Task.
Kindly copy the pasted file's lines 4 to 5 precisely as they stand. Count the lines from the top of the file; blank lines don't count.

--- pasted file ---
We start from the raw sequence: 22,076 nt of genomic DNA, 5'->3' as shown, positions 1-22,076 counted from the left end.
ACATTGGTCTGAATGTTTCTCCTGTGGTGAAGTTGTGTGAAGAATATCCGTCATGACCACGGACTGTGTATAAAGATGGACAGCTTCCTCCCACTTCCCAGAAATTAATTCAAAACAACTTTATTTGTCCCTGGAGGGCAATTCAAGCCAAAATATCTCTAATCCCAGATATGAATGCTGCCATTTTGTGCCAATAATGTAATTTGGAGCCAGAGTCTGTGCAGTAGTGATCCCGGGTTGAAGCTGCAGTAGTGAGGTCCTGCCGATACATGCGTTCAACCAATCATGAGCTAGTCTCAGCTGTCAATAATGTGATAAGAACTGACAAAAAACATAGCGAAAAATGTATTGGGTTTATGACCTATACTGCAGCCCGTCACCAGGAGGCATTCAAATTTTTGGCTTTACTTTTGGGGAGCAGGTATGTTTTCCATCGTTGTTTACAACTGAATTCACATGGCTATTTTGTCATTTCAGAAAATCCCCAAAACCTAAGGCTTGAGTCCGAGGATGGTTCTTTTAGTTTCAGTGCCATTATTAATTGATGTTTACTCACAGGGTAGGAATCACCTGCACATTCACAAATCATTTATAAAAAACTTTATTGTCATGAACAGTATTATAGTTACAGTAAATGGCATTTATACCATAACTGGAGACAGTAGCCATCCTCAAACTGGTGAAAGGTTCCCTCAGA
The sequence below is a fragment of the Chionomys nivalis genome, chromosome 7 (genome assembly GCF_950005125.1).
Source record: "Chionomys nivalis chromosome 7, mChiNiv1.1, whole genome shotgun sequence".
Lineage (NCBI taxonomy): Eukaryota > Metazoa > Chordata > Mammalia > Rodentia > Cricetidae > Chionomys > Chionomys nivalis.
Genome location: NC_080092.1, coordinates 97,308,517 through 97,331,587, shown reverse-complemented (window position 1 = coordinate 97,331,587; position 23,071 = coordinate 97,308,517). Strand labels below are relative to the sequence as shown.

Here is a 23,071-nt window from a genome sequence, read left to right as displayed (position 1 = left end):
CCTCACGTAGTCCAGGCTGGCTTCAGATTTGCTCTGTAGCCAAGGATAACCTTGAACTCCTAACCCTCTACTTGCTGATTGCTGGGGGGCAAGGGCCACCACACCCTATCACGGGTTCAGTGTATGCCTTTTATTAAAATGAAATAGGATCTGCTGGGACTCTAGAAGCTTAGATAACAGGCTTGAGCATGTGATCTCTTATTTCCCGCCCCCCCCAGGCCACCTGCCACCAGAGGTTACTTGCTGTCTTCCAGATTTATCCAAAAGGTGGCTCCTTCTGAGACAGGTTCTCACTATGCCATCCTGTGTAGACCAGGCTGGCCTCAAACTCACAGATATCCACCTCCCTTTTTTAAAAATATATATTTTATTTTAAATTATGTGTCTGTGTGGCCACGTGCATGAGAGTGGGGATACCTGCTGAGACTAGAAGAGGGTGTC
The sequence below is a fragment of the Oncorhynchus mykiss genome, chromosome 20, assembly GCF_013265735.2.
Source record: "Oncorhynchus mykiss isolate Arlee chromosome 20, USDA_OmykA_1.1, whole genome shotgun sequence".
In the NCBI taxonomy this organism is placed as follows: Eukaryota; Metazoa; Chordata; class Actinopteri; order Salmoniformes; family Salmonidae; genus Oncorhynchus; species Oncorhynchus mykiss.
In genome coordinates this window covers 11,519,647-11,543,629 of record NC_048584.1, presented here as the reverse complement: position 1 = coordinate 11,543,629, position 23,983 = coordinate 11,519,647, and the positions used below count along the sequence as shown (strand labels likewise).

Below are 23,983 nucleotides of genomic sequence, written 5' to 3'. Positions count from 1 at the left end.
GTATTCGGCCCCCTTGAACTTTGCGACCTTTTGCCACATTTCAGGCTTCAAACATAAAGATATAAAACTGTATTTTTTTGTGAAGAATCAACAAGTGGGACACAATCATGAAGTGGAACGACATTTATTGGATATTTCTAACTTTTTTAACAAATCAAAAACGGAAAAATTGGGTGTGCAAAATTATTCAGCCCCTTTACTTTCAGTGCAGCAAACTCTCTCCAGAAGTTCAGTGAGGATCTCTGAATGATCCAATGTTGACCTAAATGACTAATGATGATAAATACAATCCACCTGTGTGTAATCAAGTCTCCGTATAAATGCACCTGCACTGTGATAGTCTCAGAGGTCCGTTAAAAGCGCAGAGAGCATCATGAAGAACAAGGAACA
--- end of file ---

Source record: "Chionomys nivalis chromosome 7, mChiNiv1.1, whole genome shotgun sequence".
Lineage (NCBI taxonomy): Eukaryota > Metazoa > Chordata > Mammalia > Rodentia > Cricetidae > Chionomys > Chionomys nivalis.